In this tutorial, we’ll go over the basics of creating shapes in Silhouette ModelMaker™. You’ll find buttons to create each kind of shape here in this Shapes Toolbar to the left of the Edit Window.

If you see fewer shapes than we show on my screen, you can expose more by going to the Tools menu and choosing Advanced or Custom. This will show more buttons on all of your toolbars.

ModelMaker™ uses 3D shapes to design models on the screen. You can draw a single shape in the Edit Window or multiple shapes, which can be combined to make a more complex 3D model. Shapes can be drawn in three ways. You can select a shape among these on the toolbar and draw it with the mouse.

Or you can open the QuickShapes library and drag a shape onto the screen.

Or you can use the Shape Wizard to type in dimensions.

When a shape is selected, you can delete it with your delete or backspace keys, or use the delete button on the bottom toolbar.

Let’s draw some of these shapes so you can see how it works. Keep in mind when you’re learning ModelMaker™, it’s a good idea to keep the shapes small, only a couple of inches wide. That way, it’s easier to see what’s happening and the shape nets will fit on a single page. Nets are these images that appear in the Output Window as you draw in the Edit Window. It’s the way the shapes will be printed and cut out with the necessary fold lines and glue tabs so your 2-dimensional paper can be folded and glued to make 3D shapes.

To switch from metric to inches or vice versa, go to File > Preferences > Units tab, select inches, and click OK.

Let’s draw a cube. Select the cuboid tool. Click on the screen to set a corner point of the base. Drag the mouse left or right to draw out the base, and click to set the base.

Drag the mouse upward or downward to give the cuboid height,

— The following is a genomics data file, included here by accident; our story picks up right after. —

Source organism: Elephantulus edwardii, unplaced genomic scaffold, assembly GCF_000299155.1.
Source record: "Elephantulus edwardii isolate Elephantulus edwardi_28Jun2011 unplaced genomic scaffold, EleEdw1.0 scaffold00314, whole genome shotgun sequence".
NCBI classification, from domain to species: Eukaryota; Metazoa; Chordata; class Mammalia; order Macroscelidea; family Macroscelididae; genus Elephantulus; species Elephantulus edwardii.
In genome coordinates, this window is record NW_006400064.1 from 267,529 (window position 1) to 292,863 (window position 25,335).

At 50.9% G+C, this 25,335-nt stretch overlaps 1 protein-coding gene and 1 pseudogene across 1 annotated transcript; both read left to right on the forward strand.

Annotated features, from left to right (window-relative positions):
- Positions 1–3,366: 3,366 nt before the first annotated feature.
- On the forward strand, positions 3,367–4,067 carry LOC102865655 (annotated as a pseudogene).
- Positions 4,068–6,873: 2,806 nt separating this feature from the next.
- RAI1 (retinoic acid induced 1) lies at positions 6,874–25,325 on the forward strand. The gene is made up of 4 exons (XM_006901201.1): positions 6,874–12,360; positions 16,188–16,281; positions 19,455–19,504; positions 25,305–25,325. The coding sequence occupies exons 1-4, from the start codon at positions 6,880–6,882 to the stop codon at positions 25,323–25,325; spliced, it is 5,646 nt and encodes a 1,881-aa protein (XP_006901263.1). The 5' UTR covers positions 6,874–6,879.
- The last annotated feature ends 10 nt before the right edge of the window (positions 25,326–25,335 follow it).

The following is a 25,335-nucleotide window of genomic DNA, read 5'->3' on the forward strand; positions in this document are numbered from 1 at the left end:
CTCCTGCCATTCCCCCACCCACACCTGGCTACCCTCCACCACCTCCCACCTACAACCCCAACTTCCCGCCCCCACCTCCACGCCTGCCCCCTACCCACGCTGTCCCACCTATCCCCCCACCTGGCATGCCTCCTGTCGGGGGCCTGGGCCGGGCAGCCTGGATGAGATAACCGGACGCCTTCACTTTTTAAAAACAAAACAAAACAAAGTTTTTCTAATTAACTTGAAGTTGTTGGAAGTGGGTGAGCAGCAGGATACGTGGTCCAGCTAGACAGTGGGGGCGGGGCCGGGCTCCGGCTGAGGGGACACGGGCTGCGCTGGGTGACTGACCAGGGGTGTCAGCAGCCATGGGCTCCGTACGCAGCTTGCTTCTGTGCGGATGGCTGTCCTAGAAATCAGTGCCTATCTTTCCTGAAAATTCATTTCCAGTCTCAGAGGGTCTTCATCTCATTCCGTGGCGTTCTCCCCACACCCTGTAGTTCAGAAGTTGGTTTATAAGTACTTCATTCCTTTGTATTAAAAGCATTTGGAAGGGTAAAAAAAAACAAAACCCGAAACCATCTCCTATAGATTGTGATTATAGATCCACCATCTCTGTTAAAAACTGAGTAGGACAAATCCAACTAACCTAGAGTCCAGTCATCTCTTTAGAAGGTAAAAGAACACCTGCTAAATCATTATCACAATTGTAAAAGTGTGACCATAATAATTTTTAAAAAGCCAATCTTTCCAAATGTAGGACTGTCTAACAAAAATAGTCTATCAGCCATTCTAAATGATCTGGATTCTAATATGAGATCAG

and click to finish.

The wedge shape is the same. Click to set a corner, drag right, click to set the base, and then drag up and click to set the height.

Some of these shapes, when selected, have two red control handles on the top of the wedge. These can be used to adjust the pitch of the sides of the shape.

Most of these shapes are drawn the same way. The sphere only takes two clicks to draw.

As we move into the next section of the toolbar, you can see dropdown arrows. These let you choose which variation of that shape to use.

On the regular prism, we will choose a pentagon.

Click left, click right, click up. The sides all stretch up vertically.

We are going to choose a frustum of a regular pyramid next so the top is narrower than the base. We will choose pentagon again, and now as we hover over the first pentagon, orange hotspot guides will pop up and we can use the first shape as the floor to attach the new shape directly to it.

Click on the hotspot when the cursor changes to orange,

drag it, and watch for it to snap to the shape before clicking. Then drag up and click to finish.

We will choose the pyramid shape to create a pointed tip, pentagon again,

watch for the hotspots to snap the shape to the other, and drag and click to finish.

We can color the shapes individually

and change the view or zoom to see the shapes best.

Let’s look at a few more shapes. The transition piece shape lets you create a connection between a variety of shapes so you can perfectly connect any shapes you are working with. The top portion of the shape is listed first and the bottom portion of the shape is second, so “triangle to circle” means a triangle face will be on top and a circle face will be on the bottom.

The next two shapes can get pretty interesting. To draw an irregular prism shape, click to set a corner point of the base. Drag the mouse to draw out the base, and click to set it. Then drag the mouse upward and click to set the height. Now it looks like a cuboid shape.

ModelMaker™ now animates the shape to position its side face square on to us, ready for editing.

This is one of two shapes that lets you use edit points to choose where the corners and faces are. Create points by clicking on the white perimeter, and move existing red points by clicking and dragging.

A highlighted point is a pale red, and you can use the delete button on the popup menu to delete a selected point.

Click Finish when done.

The other complex shape where you can use edit points is the Solid of Rotation shape. Click on the screen to start drawing the base. Drag the mouse to draw out the diameter and click to set it. Drag the mouse upward to give the shape height and click to finish. Now it looks like a cylinder.

ModelMaker™ animates the shape to position its side view towards us, ready for editing.

Use the mouse to create and reposition edit points along the white perimeter.

When you’re done, click Finish.

Creating the last two shapes is similar to the sphere above, with simple clicks at two points to set the size.

Those are the basics of creating shapes in Silhouette ModelMaker™.